Pennington Publishing's TEACHING ESSAYS BUNDLE

TEACHING ESSAYS BUNDLE

Diagnostic Assessment and Differentiated Instruction

This essay curriculum is built upon comprehensive assessment. Each of the eight Writing Process Essays begins with an on-demand diagnostic assessment. Teachers grade this writing task according to relative strengths and weaknesses on an analytical rubric.

Teachers differentiate writing instruction according to this diagnostic data with mini-lessons and targeted worksheets. Remedial resources include lessons in subject-predicate, sentence structure, sentence fragments and run-ons, essay structure, paragraph organization, types of evidence, transitions, essay genre, writing direction words, proofreading, introduction strategies, and conclusion strategies. Advanced resources include lessons in fallacious reasoning, logic, coherence, unity, sentence variety, parallelism, grammatical sentence openers, and writing style.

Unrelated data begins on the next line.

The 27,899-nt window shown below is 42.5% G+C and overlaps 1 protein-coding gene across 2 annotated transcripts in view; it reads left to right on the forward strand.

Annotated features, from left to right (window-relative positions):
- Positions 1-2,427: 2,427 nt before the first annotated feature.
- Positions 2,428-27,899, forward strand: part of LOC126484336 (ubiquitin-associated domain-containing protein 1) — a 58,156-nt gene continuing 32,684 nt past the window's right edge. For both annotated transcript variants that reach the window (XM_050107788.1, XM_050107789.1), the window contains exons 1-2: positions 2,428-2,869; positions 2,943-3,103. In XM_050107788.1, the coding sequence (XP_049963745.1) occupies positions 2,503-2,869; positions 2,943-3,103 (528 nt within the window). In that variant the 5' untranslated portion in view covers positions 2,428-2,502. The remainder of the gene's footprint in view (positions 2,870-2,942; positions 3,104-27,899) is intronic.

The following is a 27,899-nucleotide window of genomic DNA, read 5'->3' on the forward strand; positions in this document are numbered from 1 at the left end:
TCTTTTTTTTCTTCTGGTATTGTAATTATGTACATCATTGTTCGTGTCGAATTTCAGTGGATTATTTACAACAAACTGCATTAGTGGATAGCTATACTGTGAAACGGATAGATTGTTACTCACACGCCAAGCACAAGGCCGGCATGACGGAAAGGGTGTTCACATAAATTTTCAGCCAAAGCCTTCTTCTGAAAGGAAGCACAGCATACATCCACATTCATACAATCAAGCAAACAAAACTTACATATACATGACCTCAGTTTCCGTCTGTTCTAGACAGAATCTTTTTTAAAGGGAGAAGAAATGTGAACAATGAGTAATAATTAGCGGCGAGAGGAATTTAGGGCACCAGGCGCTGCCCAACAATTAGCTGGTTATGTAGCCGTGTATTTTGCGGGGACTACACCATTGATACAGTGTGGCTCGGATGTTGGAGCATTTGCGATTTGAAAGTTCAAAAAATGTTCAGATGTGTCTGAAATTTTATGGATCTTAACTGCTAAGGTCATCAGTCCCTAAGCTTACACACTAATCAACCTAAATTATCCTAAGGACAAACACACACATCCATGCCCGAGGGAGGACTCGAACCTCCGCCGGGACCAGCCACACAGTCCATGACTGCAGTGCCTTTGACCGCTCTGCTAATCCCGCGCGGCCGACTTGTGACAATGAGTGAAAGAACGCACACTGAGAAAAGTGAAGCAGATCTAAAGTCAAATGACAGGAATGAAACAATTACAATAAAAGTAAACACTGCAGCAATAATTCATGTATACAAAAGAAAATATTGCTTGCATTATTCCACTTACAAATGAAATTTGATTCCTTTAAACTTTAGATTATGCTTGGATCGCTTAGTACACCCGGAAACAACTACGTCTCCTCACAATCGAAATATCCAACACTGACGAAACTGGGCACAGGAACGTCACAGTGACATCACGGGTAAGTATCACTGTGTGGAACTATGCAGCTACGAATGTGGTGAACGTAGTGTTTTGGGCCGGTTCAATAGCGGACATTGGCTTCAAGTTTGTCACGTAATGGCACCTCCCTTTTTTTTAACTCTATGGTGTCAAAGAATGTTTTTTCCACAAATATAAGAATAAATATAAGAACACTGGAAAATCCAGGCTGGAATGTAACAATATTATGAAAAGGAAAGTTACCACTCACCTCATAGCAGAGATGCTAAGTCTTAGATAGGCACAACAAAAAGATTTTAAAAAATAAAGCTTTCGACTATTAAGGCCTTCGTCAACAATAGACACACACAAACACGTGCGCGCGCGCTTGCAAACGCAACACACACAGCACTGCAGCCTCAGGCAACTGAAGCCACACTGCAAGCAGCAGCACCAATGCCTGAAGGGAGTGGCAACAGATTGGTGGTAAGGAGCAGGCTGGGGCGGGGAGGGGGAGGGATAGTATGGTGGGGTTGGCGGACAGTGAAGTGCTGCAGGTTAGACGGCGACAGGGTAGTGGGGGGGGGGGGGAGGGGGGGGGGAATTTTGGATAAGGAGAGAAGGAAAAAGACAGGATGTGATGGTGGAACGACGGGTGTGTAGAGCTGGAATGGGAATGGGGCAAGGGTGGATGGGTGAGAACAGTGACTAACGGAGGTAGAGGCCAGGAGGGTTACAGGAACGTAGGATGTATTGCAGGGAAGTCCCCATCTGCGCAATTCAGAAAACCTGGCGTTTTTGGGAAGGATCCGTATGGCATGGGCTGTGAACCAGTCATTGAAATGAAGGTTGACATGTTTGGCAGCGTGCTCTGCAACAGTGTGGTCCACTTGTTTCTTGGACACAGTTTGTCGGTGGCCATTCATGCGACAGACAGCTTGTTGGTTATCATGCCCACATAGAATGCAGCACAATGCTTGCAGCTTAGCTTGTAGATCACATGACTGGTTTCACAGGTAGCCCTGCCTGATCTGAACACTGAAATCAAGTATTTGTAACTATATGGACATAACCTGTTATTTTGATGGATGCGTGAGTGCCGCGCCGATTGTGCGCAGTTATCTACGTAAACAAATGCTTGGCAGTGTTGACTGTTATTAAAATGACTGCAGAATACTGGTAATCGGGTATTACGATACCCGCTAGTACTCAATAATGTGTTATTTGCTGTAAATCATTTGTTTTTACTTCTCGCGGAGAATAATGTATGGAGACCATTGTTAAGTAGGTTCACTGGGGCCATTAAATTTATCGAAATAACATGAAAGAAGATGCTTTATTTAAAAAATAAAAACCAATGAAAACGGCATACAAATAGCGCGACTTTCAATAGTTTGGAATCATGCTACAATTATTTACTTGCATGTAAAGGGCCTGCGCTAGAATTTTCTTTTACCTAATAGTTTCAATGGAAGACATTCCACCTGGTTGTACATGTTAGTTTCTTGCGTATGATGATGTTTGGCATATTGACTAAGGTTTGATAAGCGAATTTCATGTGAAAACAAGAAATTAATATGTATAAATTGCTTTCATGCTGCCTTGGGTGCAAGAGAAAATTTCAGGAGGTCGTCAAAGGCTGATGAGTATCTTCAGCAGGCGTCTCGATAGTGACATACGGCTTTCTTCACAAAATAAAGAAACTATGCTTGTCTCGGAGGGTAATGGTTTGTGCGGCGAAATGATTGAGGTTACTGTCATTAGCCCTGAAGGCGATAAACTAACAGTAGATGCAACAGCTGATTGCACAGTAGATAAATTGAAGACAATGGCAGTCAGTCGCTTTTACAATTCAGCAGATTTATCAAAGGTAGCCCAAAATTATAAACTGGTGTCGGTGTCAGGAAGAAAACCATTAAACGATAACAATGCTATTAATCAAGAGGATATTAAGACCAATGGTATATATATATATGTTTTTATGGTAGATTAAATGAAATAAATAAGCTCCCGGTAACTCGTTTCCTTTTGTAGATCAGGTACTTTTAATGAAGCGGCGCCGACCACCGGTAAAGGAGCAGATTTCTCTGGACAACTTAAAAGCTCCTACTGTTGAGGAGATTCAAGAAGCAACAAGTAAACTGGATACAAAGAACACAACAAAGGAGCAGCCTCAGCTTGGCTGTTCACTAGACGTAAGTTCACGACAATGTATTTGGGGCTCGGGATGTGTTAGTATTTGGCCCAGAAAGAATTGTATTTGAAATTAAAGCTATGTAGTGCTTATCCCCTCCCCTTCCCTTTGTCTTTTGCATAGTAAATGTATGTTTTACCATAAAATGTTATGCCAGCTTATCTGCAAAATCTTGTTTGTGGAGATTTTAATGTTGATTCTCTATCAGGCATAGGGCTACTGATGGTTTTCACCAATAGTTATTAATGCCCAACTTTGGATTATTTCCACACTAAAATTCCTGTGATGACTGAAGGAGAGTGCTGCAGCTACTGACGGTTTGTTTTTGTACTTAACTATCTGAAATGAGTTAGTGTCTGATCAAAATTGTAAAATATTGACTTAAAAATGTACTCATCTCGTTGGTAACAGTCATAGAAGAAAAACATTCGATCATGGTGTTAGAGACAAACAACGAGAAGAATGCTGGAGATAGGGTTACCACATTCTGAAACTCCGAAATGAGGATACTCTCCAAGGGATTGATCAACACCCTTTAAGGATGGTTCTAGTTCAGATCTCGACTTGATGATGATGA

Formative and Summative Assessment with Essay e-Comments

TEACHING ESSAYS BUNDLE provides the tools for interactive formative assessment. This program includes a downloadable essay e-comments bank of 438 comprehensive and prescriptive writing comments. Teachers who have their students submit their essays electronically can insert these comments into a student’s essay with a click of the mouse. The essay e-comments cut writing response and grading time in half and give students all the tools they need to revise and edit effectively.

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  1. Jayne Hoerner
    October 8th, 2018 at 16:58 | #1

    I love this approach, and already include some of its principles.